Nepotism? I blame the children

James Caan knows as much about social mobility as the ministers who employed him

Katy Guest
Saturday 08 June 2013 19:19
"James Caan knows as much  about social mobility as the ministers who employed him," says Katy Guest
"James Caan knows as much about social mobility as the ministers who employed him," says Katy Guest

Middle-class parents love a good guilt-off, so there has been much debate in the past week about James Caan's call for parents not to give their kids a leg up on to the career ladder. Caan turns out to be a mite hypocritical, given one of his two daughters has a job with Caan enterprises, but he is foolish to preach to the parents at all. Parents are evolutionarily conditioned to help their children whether it is morally respectable or not, so asking them not to is like asking them not to flinch instinctively when watching some wannabe entrepreneur crash and burn on Dragons' Den. Instead, we should address the children.

Children of parents with cool jobs, could you maybe find it in yourselves just not to glide lazily into the same career that your mums or dads have carved out? Could you consider having a little imagination and doing something different all by yourselves? Just imagine how it will feel to spend your working life wondering if you achieved your brilliant position through your own talent and application or because Daddy had a word. It will feel pathetic, that's how.

Mr Caan is also talking about only a very specific sector of the middle classes. Most middle-class parents don't find their children mini-me jobs as town planners, or probation officers, or in the IT department at British Gas, or whatever it is that they do themselves to make a living. Most middle-class parents didn't happen to go to prep school with someone who runs a major chambers or bank.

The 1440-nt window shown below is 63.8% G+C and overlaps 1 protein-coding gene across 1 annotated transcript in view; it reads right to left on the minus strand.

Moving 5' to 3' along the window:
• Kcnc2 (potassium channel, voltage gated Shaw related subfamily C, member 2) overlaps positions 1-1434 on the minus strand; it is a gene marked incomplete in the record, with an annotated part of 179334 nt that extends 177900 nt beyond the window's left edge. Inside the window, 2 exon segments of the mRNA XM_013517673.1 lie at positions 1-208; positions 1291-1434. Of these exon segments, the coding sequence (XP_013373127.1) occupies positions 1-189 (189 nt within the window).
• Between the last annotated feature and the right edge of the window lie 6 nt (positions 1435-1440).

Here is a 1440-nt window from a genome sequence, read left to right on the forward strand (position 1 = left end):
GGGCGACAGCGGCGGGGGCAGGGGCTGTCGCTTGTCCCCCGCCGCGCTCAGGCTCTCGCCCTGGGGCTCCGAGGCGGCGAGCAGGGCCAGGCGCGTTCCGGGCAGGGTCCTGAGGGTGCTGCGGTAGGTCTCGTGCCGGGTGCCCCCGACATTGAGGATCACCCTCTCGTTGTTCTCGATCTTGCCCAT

The middle class is wider than just the media, political and business classes in which middle-class children tend to want to get jobs. You'd expect the Government's new Social Mobility Tsar to know that. Or maybe he knows about as much about social mobility as the people who employed him.

Top tipple

It has been pilloried all week as a horrid, sticky, quintessentially girlie booze, but the only people I know who drink Baileys are men. So perhaps as the new sponsor of the Women's Prize for Fiction it will succeed in bringing brilliant writing by women to more male readers. Introducing a wider audience to great fiction seems an unobjectionable endeavour, whomever the fiction is written by. But having been a student at an all-women's college at Cambridge, I can only support the existence of a Women's Prize.

New Hall, now Murray Edwards College, maintains quite reasonably that it will debate its all-female status as soon as the University of Cambridge as a whole has as many women students as men. Perhaps when the male-female ratio of book reviews becomes a bit more equal than the current 75/25, the Women's Prize should consider its usefulness, too. Until then, bring on the Baileys.